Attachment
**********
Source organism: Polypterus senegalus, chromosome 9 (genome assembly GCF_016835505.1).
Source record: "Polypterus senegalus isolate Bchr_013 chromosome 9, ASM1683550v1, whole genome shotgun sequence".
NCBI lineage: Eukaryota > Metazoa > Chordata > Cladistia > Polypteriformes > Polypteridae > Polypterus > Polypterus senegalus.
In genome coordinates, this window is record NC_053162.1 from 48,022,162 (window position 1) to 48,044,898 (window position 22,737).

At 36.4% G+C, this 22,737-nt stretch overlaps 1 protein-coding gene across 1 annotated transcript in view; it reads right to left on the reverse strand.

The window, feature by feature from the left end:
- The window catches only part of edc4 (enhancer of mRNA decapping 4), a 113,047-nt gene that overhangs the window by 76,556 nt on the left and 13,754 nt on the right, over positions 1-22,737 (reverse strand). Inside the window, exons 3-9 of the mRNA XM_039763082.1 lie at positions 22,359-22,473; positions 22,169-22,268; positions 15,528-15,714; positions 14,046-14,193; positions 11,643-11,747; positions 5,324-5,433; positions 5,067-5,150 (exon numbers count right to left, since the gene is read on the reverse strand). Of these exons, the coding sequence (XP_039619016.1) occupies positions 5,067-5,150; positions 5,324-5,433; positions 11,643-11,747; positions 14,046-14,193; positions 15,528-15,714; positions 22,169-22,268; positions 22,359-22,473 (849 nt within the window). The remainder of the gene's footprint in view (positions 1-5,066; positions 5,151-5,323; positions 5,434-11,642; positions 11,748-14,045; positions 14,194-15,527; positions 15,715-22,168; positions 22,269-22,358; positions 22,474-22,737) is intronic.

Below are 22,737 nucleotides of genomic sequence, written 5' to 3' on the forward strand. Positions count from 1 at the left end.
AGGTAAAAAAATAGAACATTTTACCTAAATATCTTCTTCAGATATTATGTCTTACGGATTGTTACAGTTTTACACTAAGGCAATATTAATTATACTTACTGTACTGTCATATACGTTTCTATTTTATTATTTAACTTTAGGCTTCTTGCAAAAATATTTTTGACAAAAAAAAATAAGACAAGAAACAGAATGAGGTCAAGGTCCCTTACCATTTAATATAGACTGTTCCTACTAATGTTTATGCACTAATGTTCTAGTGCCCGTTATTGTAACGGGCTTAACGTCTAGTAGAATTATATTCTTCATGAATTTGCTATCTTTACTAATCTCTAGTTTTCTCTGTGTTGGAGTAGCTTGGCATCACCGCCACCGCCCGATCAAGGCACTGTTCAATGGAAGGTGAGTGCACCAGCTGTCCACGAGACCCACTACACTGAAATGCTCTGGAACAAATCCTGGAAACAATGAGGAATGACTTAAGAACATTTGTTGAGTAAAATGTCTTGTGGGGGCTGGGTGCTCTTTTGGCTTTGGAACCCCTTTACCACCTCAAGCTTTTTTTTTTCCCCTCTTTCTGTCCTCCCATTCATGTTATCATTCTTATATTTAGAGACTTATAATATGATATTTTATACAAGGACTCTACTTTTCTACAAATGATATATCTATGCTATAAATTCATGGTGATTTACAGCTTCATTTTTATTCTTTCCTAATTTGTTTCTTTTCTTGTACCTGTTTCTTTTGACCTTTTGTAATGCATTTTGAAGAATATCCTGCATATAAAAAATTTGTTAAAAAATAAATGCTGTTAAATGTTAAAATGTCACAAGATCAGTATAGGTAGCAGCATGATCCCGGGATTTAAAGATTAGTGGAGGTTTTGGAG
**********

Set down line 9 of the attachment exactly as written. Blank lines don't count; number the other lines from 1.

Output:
AGGTAAAAAAATAGAACATTTTACCTAAATATCTTCTTCAGATATTATGTCTTACGGATTGTTACAGTTTTACACTAAGGCAATATTAATTATACTTACTGTACTGTCATATACGTTTCTATTTTATTATTTAACTTTAGGCTTCTTGCAAAAATATTTTTGACAAAAAAAAATAAGACAAGAAACAGAATGAGGTCAAGGTCCCTTACCATTTAATATAGACTGTTCCTACTAATGTTTATGCACTAATGTTCTAGTGCCCGTTATTGTAACGGGCTTAACGTCTAGTAGAATTATATTCTTCATGAATTTGCTATCTTTACTAATCTCTAGTTTTCTCTGTGTTGGAGTAGCTTGGCATCACCGCCACCGCCCGATCAAGGCACTGTTCAATGGAAGGTGAGTGCACCAGCTGTCCACGAGACCCACTACACTGAAATGCTCTGGAACAAATCCTGGAAACAATGAGGAATGACTTAAGAACATTTGTTGAGTAAAATGTCTTGTGGGGGCTGGGTGCTCTTTTGGCTTTGGAACCCCTTTACCACCTCAAGCTTTTTTTTTTCCCCTCTTTCTGTCCTCCCATTCATGTTATCATTCTTATATTTAGAGACTTATAATATGATATTTTATACAAGGACTCTACTTTTCTACAAATGATATATCTATGCTATAAATTCATGGTGATTTACAGCTTCATTTTTATTCTTTCCTAATTTGTTTCTTTTCTTGTACCTGTTTCTTTTGACCTTTTGTAATGCATTTTGAAGAATATCCTGCATATAAAAAATTTGTTAAAAAATAAATGCTGTTAAATGTTAAAATGTCACAAGATCAGTATAGGTAGCAGCATGATCCCGGGATTTAAAGATTAGTGGAGGTTTTGGAG